London broil usually comes from the top round, which is at the hind side of the animal. Some butchers call flank steak or cuts from other regions London broil, too, especially when these cuts are too small to constitute a true "roast." London broil actually refers to a cooking method, not just a cut. To prepare London broil, the slab of meat is marinated and grilled or broiled, but it can also be seared in a pan and finished in a hot oven. To serve, slice the meat thinly and add a gravy or a sauce. The temperature at which you cook the meat depends on the method of preparation you choose.
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All cuts that are sold as London broil benefit from high-heat cooking methods that sear the outside and leave the steak medium-rare to medium inside. Set the grill to medium heat after oiling the grates so the steak doesn't stick. Medium is equivalent to approximately 325 to 375 degrees Fahrenheit. Grill the London broil, and turn it once during cooking, for 14 to 18 minutes, depending on its size and thickness.
Broiling creates some of the same char on the outer edges of the meat that grilling does, without your having to light the grill and cook outdoors. Drain excess marinade off the meat and place it on a broiling pan. Set the broiler to high and slide the pan into the oven so it sits on the top rack that's set about 4 inches from the heat source. Cook for 4 to 5 minutes per side, or until a meat thermometer inserted reads 140 to 145 degrees F.
Place a grill or heavy saute pan -- preferably cast iron -- over a burner set to medium-high heat, and add enough oil to coat the bottom. Preheat your oven to 375 degrees F. Add the meat and cook for 2 to 3 minutes per side. Slide the entire pan into the oven; if you have a pan with a plastic handle, transfer the steak to a baking sheet first. Roast the meat for about 10 minutes; check it often to be sure it doesn't overcook.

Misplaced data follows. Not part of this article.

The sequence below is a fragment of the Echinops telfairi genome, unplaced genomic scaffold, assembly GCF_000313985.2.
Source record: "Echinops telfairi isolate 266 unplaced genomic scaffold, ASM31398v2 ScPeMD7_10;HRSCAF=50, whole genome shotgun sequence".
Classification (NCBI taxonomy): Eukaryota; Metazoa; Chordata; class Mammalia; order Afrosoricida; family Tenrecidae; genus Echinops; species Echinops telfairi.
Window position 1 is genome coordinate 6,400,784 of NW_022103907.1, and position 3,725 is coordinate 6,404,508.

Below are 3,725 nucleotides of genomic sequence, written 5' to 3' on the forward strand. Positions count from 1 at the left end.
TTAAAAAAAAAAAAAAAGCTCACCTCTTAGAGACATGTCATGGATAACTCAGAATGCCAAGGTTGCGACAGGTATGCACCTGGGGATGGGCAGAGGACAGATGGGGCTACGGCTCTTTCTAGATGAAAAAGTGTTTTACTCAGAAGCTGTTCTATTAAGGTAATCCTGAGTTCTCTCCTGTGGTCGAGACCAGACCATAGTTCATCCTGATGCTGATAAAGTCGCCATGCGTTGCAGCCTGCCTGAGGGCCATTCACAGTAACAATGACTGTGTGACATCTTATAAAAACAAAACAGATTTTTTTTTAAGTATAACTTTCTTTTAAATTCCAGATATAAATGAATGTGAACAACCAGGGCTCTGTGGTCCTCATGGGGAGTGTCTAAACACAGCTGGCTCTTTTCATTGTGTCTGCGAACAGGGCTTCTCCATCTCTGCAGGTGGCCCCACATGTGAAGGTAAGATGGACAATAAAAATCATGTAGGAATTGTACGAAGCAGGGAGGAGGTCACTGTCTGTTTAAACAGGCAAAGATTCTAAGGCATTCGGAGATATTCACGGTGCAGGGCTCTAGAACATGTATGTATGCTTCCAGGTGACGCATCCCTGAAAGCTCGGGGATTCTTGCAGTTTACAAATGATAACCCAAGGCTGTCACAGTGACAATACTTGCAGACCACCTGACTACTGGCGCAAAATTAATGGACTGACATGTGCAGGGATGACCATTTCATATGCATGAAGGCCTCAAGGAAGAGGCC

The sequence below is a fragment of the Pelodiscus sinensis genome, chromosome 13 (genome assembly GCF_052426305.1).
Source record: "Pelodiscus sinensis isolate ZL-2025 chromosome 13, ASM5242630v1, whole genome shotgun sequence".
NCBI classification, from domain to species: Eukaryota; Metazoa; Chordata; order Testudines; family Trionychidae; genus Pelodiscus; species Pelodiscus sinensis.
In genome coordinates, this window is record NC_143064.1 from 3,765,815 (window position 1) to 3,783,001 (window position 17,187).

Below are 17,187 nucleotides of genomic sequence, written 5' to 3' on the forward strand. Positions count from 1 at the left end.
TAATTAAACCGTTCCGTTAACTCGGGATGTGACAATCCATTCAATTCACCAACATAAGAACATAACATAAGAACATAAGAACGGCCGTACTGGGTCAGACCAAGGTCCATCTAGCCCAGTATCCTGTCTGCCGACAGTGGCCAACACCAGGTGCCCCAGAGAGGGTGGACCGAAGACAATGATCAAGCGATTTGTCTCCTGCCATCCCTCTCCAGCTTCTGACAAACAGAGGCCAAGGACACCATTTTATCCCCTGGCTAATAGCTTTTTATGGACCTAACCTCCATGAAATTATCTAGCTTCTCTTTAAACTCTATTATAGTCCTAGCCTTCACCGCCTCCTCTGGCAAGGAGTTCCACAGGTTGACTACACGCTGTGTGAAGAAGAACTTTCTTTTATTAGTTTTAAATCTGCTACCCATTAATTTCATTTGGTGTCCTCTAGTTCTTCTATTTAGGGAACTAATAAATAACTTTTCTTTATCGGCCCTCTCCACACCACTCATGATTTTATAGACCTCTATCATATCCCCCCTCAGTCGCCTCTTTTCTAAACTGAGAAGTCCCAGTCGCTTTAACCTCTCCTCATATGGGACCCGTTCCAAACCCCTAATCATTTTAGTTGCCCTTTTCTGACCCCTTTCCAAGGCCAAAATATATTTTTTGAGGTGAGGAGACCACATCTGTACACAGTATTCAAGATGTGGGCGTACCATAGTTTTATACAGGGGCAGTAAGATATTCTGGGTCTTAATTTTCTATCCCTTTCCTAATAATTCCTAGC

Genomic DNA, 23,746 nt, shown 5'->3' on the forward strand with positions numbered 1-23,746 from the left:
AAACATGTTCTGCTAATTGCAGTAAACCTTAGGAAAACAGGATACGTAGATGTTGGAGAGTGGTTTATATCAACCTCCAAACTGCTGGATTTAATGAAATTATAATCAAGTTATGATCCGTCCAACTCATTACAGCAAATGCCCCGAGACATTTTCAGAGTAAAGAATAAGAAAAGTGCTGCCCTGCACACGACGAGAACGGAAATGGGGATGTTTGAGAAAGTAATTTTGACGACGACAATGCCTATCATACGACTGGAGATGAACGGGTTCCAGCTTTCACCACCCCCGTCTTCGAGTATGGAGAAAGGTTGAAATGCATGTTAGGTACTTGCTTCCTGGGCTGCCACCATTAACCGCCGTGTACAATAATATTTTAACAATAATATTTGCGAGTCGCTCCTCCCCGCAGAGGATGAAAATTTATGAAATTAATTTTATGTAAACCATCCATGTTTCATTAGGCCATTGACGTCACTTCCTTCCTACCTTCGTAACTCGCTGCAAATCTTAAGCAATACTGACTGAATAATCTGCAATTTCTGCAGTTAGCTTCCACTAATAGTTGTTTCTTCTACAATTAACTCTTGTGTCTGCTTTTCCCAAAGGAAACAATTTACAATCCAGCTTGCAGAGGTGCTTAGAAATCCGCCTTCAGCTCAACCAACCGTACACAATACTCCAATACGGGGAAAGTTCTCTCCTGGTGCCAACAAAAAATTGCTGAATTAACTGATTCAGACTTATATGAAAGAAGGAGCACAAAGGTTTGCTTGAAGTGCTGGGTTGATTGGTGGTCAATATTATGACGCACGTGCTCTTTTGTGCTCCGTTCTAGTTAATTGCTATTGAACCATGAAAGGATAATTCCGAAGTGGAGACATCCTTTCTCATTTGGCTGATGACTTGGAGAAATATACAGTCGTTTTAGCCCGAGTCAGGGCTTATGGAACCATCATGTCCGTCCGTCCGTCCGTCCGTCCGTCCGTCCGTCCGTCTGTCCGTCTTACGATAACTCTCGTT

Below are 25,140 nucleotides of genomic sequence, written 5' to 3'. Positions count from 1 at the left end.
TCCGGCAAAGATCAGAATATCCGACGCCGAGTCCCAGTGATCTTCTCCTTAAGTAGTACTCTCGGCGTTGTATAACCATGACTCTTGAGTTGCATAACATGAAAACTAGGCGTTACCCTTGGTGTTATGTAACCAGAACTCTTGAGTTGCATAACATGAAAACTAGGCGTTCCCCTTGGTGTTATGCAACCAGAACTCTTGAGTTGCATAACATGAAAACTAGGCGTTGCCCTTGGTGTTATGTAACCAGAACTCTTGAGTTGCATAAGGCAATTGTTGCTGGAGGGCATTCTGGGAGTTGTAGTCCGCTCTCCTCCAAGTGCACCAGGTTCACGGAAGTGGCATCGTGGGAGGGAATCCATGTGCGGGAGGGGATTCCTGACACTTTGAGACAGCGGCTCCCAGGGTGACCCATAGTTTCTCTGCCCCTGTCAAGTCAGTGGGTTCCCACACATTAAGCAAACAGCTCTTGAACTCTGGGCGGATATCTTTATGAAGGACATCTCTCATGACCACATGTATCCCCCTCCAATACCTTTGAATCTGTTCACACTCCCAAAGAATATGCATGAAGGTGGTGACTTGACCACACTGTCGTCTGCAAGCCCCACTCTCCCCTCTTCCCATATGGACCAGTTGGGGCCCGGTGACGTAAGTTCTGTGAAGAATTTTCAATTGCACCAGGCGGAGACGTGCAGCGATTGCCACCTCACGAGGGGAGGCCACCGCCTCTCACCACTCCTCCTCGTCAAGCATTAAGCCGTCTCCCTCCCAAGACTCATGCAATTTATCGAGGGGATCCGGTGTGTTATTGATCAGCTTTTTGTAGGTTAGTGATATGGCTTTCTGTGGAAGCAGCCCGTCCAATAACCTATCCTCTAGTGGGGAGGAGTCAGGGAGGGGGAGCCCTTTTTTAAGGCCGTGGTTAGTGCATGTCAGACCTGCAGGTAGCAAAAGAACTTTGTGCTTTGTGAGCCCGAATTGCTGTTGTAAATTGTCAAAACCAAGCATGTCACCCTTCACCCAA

Let the London broil come to room temperature before you grill, broil or sear it so that it cooks more evenly. Once the London broil is done cooking, let it rest for about 10 minutes so the juices settle and don't spew out when you slice into it. Cut the steak into thin strips, against the grain, to make it less chewy.
Quick marinade ideas include soy sauce, minced garlic, chopped scallions and sesame oil; fresh thyme, balsamic vinegar and olive oil; or dried Italian herbs, Dijon mustard, lemon juice and olive oil. Allow the meat to marinate for about 8 hours prior to cooking.
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- Serious Eats: Guide to Grilling: Gauging the Heat
- Lobel's of New York: Lobel's Guide to Cooking the Perfect Steak